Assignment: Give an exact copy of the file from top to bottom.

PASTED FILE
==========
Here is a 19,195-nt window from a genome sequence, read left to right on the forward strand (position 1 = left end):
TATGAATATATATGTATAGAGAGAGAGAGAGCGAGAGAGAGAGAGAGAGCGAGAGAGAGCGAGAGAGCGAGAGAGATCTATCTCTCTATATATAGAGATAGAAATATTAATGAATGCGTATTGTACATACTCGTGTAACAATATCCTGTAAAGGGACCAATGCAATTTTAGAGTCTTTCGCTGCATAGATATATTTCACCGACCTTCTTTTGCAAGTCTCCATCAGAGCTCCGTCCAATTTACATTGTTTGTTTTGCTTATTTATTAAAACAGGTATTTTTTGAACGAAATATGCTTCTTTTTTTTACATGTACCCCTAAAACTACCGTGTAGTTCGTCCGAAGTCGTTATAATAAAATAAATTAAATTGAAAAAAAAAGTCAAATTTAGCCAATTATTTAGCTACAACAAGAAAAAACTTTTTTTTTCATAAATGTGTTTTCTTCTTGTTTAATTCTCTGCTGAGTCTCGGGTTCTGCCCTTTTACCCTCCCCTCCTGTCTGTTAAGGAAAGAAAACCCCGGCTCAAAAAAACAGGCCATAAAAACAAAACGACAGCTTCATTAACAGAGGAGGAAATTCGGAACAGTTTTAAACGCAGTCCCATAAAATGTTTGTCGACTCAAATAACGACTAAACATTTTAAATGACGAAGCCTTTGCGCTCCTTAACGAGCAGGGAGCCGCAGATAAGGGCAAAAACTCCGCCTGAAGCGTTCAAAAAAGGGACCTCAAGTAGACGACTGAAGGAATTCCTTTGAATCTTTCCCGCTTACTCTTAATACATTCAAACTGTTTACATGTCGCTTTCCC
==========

Here is a 19,195-nt window from a genome sequence, read left to right on the forward strand (position 1 = left end):
TATGAATATATATGTATAGAGAGAGAGAGAGCGAGAGAGAGAGAGAGAGCGAGAGAGAGCGAGAGAGCGAGAGAGATCTATCTCTCTATATATAGAGATAGAAATATTAATGAATGCGTATTGTACATACTCGTGTAACAATATCCTGTAAAGGGACCAATGCAATTTTAGAGTCTTTCGCTGCATAGATATATTTCACCGACCTTCTTTTGCAAGTCTCCATCAGAGCTCCGTCCAATTTACATTGTTTGTTTTGCTTATTTATTAAAACAGGTATTTTTTGAACGAAATATGCTTCTTTTTTTTACATGTACCCCTAAAACTACCGTGTAGTTCGTCCGAAGTCGTTATAATAAAATAAATTAAATTGAAAAAAAAAGTCAAATTTAGCCAATTATTTAGCTACAACAAGAAAAAACTTTTTTTTTCATAAATGTGTTTTCTTCTTGTTTAATTCTCTGCTGAGTCTCGGGTTCTGCCCTTTTACCCTCCCCTCCTGTCTGTTAAGGAAAGAAAACCCCGGCTCAAAAAAACAGGCCATAAAAACAAAACGACAGCTTCATTAACAGAGGAGGAAATTCGGAACAGTTTTAAACGCAGTCCCATAAAATGTTTGTCGACTCAAATAACGACTAAACATTTTAAATGACGAAGCCTTTGCGCTCCTTAACGAGCAGGGAGCCGCAGATAAGGGCAAAAACTCCGCCTGAAGCGTTCAAAAAAGGGACCTCAAGTAGACGACTGAAGGAATTCCTTTGAATCTTTCCCGCTTACTCTTAATACATTCAAACTGTTTACATGTCGCTTTCCC